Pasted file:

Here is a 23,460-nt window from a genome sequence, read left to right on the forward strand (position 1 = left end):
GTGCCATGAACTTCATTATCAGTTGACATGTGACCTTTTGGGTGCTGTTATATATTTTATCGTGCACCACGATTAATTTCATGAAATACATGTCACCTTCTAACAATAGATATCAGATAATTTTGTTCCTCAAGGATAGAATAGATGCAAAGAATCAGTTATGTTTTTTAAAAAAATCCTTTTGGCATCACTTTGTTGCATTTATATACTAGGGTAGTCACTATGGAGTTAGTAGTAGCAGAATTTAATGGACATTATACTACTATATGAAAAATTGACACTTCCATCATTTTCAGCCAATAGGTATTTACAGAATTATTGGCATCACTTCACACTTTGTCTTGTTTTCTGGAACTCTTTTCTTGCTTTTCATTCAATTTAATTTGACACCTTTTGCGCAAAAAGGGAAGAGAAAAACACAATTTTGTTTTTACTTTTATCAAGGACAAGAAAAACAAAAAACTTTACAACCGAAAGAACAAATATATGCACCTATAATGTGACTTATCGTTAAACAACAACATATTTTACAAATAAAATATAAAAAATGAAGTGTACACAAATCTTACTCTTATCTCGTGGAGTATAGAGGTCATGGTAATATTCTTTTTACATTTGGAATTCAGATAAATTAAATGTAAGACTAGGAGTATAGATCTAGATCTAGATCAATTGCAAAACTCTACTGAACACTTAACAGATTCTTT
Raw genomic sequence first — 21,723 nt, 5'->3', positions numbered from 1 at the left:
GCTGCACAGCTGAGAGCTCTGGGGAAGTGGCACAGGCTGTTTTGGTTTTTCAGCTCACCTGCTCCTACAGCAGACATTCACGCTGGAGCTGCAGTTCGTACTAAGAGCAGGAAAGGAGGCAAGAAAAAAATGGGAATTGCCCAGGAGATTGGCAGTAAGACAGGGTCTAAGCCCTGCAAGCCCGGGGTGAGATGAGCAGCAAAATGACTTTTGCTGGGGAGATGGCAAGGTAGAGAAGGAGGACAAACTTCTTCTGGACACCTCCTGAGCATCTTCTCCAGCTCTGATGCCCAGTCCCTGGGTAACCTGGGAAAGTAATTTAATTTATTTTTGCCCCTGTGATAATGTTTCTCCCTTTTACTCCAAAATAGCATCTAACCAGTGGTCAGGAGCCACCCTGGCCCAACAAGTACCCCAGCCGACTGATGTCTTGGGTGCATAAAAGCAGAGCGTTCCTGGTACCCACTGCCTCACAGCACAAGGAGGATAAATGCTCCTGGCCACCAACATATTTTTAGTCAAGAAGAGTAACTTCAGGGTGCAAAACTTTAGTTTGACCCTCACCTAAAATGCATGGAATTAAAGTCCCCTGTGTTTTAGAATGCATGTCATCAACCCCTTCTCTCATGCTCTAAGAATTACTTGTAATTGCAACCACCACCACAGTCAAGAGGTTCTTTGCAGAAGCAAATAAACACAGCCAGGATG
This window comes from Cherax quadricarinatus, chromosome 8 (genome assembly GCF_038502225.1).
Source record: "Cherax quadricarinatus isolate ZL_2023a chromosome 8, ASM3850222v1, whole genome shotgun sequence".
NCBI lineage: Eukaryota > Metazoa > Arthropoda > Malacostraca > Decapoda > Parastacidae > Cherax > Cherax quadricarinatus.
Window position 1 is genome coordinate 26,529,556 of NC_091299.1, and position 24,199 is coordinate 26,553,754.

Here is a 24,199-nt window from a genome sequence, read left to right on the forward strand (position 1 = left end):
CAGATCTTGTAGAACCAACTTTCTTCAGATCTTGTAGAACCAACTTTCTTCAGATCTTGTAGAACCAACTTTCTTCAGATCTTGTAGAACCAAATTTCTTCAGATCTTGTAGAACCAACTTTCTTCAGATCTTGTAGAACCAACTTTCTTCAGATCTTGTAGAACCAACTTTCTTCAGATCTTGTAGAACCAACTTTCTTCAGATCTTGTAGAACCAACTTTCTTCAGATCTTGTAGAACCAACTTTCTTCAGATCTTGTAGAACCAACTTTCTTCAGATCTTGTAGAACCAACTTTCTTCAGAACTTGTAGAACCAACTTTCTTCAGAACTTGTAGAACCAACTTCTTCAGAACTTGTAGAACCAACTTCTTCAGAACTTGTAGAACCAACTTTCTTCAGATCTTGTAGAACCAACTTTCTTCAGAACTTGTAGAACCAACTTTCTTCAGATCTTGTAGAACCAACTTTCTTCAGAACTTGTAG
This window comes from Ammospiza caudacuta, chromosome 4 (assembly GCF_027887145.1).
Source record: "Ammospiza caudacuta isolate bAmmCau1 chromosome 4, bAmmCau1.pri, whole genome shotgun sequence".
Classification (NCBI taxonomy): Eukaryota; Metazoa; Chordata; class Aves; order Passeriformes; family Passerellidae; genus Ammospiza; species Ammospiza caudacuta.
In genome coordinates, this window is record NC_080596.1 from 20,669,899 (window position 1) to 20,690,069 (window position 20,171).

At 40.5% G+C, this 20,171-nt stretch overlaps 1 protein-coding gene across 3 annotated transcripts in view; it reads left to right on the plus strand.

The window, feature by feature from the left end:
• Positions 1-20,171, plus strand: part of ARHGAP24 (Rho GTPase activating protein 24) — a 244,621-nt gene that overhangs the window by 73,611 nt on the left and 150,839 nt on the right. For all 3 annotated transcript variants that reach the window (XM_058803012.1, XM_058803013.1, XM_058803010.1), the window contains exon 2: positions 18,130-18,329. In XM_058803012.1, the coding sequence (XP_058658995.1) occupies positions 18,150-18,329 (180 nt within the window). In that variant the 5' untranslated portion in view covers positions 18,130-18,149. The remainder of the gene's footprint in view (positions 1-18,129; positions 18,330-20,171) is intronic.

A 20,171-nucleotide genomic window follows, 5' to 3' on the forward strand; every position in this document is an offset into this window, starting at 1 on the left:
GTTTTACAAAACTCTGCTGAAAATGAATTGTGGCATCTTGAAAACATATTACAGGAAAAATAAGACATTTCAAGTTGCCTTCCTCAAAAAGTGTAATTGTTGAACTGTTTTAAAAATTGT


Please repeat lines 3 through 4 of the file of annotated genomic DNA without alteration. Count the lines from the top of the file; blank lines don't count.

Raw genomic sequence first — 21,723 nt, 5'->3', positions numbered from 1 at the left:
GCTGCACAGCTGAGAGCTCTGGGGAAGTGGCACAGGCTGTTTTGGTTTTTCAGCTCACCTGCTCCTACAGCAGACATTCACGCTGGAGCTGCAGTTCGTACTAAGAGCAGGAAAGGAGGCAAGAAAAAAATGGGAATTGCCCAGGAGATTGGCAGTAAGACAGGGTCTAAGCCCTGCAAGCCCGGGGTGAGATGAGCAGCAAAATGACTTTTGCTGGGGAGATGGCAAGGTAGAGAAGGAGGACAAACTTCTTCTGGACACCTCCTGAGCATCTTCTCCAGCTCTGATGCCCAGTCCCTGGGTAACCTGGGAAAGTAATTTAATTTATTTTTGCCCCTGTGATAATGTTTCTCCCTTTTACTCCAAAATAGCATCTAACCAGTGGTCAGGAGCCACCCTGGCCCAACAAGTACCCCAGCCGACTGATGTCTTGGGTGCATAAAAGCAGAGCGTTCCTGGTACCCACTGCCTCACAGCACAAGGAGGATAAATGCTCCTGGCCACCAACATATTTTTAGTCAAGAAGAGTAACTTCAGGGTGCAAAACTTTAGTTTGACCCTCACCTAAAATGCATGGAATTAAAGTCCCCTGTGTTTTAGAATGCATGTCATCAACCCCTTCTCTCATGCTCTAAGAATTACTTGTAATTGCAACCACCACCACAGTCAAGAGGTTCTTTGCAGAAGCAAATAAACACAGCCAGGATG